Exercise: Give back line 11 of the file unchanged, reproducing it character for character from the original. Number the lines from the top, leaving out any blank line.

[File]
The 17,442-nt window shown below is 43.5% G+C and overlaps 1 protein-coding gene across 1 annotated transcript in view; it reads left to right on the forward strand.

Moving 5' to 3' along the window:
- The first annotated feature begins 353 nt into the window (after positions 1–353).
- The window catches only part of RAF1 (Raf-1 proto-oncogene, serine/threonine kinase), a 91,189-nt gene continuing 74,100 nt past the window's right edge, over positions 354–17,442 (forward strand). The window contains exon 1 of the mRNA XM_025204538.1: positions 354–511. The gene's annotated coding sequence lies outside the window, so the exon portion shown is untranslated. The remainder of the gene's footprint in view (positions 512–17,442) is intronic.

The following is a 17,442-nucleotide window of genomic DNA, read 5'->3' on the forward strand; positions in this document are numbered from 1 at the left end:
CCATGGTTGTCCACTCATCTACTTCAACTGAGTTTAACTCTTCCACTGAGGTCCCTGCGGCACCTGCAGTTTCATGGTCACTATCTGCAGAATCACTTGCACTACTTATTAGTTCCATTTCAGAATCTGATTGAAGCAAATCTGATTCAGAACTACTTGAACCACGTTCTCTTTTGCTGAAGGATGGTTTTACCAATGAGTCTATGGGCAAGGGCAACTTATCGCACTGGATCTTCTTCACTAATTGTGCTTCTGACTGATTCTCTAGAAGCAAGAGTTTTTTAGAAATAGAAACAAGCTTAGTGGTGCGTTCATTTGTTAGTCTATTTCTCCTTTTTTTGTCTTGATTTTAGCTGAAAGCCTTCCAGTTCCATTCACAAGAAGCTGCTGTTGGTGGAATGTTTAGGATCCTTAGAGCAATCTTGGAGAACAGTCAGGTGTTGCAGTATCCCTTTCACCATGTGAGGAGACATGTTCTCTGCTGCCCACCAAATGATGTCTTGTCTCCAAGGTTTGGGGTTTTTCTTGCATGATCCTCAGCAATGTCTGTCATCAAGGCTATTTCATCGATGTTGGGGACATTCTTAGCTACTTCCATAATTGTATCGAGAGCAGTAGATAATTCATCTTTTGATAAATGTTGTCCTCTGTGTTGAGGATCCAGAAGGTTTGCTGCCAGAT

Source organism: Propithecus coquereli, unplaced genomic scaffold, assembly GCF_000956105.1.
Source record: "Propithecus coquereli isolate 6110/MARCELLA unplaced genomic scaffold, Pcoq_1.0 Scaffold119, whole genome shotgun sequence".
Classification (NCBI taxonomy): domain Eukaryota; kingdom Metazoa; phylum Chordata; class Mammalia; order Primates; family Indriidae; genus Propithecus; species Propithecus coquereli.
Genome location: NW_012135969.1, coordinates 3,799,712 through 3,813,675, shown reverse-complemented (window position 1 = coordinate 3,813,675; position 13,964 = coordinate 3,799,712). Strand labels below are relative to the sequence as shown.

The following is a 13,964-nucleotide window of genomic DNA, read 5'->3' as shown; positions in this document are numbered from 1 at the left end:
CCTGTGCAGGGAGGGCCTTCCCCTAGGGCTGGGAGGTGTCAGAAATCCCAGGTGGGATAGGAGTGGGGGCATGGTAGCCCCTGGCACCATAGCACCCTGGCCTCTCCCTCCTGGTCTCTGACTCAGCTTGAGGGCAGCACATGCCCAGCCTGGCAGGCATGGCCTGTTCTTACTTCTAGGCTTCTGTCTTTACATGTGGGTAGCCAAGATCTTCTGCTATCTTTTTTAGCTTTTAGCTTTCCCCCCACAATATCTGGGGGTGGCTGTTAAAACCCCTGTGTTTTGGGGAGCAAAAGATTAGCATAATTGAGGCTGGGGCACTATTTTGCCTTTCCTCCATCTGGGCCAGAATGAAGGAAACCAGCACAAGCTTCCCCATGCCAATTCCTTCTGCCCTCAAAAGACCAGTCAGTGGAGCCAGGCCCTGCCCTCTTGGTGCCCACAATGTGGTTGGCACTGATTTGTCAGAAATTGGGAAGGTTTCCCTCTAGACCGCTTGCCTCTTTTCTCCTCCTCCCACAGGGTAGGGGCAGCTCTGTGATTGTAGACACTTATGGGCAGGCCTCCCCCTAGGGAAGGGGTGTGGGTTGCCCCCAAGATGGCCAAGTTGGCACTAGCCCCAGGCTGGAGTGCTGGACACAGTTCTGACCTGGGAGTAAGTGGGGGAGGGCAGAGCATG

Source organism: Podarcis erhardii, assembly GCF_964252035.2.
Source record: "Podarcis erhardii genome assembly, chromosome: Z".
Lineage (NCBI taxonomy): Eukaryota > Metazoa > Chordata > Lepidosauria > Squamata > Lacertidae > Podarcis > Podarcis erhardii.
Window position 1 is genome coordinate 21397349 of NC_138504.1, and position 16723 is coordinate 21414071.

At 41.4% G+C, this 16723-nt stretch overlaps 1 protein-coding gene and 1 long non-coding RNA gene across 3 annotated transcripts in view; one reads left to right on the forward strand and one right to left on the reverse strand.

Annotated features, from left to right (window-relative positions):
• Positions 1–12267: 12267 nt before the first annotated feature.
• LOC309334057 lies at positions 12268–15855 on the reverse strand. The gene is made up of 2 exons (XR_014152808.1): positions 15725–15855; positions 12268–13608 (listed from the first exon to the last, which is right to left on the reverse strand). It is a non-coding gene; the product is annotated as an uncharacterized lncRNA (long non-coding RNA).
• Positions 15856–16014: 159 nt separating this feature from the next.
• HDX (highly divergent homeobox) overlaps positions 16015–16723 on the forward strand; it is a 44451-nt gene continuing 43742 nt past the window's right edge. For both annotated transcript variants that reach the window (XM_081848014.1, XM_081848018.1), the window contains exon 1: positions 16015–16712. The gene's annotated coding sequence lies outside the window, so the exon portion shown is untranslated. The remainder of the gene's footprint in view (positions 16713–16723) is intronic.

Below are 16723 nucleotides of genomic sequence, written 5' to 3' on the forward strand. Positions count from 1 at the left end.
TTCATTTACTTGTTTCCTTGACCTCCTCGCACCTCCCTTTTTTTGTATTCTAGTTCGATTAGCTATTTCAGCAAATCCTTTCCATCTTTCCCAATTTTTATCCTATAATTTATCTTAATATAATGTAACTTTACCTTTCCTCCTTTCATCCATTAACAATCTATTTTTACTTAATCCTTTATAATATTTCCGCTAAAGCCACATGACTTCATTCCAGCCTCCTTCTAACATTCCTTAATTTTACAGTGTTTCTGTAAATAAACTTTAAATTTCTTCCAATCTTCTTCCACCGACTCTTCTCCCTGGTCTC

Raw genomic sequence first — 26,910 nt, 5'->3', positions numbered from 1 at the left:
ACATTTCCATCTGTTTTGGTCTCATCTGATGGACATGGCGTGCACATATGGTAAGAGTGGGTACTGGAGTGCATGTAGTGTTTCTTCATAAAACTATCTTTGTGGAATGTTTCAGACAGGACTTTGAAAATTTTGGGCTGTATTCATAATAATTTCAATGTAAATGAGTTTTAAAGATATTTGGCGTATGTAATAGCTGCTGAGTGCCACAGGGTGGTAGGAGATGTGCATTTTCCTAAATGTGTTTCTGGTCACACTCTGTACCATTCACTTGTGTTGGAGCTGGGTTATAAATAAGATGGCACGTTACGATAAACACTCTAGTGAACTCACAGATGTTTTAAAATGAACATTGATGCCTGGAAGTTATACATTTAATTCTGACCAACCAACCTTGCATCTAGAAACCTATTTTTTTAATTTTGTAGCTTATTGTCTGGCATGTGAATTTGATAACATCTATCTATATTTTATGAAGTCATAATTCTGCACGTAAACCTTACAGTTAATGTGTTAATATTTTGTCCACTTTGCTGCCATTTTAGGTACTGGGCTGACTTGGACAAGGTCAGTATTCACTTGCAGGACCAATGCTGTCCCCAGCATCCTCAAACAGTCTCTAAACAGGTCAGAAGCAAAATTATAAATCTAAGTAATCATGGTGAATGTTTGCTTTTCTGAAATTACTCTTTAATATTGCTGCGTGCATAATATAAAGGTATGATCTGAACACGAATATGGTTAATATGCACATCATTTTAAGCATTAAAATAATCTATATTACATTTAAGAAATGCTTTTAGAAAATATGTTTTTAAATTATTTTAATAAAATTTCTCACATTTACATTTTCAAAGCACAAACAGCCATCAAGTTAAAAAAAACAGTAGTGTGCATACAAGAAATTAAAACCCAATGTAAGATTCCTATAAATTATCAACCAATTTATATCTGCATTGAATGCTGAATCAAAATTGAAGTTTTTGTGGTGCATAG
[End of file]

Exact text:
The following is a 13,964-nucleotide window of genomic DNA, read 5'->3' as shown; positions in this document are numbered from 1 at the left end: